Spraying with dichlorvos started in August 1983. It went on every day between 2 and 3 am til August 1984. The day before spraying commenced the Secretary/Manager of the club told us that there would be an automatic spray going off and not to get worried with the noise it made as it could not harm anybody. On the morning of the 19 November 1983, Manfred collapsed outside the Bistro. He managed to crawl downstairs to the auditorium where he was found slumped in a chair. He complained of chest pains, numbness in both legs and arms, blurred visions, sore and burning eyes. His tongue felt swollen, he had difficulty talking and was grey in the face with purplish coloured lips. We took him to Ryde Hospital immediately.
At that stage we didn’t connect Dad’s symptoms with his exposure to dichlorvos, and so we did not tell the Hospital that he had collapsed when his workplace. The doctor told us that he seemed to have suffered a heart attack and a specialist later remarked that he could not get over Manfred’s remarkable recovery. Meanwhile the rest of us were working in the gas daily. *** was experiencing breathing difficulties and muscular aches and the doctor diagnosed bronchitis. She had chest pains as well, but was given an all clear by the heart specialist.
We cleaned in The Bistro every day. It was totally closed when the gas went off. The lights to this room were in the ladies toilet at the far end of the room, and to turn them on we just took a deep breath and ran through the gas with our breath held. When you looked back into the room you couldn’t see anything but a heavy mist. The whole place was totally white with the mist and it fell on your skin when you went through. All of us were suffering from the same symptoms and rashes. We also had massive weight loss without being on diets and were all very moody, aggressive and extremely tired.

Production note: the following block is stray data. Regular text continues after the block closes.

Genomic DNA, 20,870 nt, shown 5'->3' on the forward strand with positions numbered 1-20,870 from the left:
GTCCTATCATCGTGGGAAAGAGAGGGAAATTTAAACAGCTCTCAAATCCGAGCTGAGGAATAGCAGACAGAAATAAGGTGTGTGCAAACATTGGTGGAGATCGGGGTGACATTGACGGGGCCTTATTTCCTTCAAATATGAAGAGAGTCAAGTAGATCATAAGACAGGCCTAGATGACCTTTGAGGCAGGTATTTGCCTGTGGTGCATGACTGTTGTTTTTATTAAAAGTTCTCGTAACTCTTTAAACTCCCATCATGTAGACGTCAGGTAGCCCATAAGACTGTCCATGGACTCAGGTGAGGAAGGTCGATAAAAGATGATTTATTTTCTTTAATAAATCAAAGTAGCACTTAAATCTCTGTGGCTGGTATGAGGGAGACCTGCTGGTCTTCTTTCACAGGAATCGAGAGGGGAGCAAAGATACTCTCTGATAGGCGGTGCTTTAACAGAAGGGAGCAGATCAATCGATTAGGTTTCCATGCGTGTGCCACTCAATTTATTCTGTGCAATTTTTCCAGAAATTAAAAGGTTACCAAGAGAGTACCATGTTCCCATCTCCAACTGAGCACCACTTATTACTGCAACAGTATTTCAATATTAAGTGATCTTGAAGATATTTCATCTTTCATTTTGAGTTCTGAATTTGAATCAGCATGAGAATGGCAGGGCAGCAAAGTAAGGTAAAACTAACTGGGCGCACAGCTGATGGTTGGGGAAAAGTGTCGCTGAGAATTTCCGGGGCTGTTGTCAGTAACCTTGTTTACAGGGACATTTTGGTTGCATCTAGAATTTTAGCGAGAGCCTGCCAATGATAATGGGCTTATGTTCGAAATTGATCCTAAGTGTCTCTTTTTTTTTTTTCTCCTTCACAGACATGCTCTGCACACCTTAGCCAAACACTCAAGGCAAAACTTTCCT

In March 1984 we started another contract cleaning job at another RSL Club. The spray went off when we were inside the club. Although it was only supposed to go off once a week, it went off on numerous occasions each week. Manfred started asking for details about the gas and both the assistant manager and the spokesperson for the company that hired out the gas cylinders told him it was not residual and would not harm humans. There were no warning signs except in the assistant manager’s office. In late January 1986, the company changed over to another pesticide. We were sacked in March 1986 and always felt that it was our complaints about the gas that caused our dismissal.
Meanwhile *** and Manfred didn’t get any better. They were referred to a toxicologist because their GP couldn’t work out what was wrong with them. The specialist gave them tests and recommended a solicitor who could handle the compensation and damages suit. But *** and Dad were only trying to find out what was wrong with them, not take out a suit against the clubs. They wanted to stop it happening to anybody else.
The solictor handled the case for four and a half years but nothing was done. In mid 1990 we rang the Total Environment Centre and they recommended that we transfer our case to a lawyer who specialises in this sort of poisoning. Things have moved much quicker since then.
Dad died on the 14th of April, 1990, aged 57. He was reasonably healthy during his last six months except for experiencing a loss of hearing on his left side and a loss of hearing in his left ear. We are waiting for the coroner’s results and would like an enquiry into Manfred’s death. *** Gladesville NSW, July 1990.
p95/6 Quick Poison Slow Poison Pesticide Risk in the Lucky Country. Kate Short 1994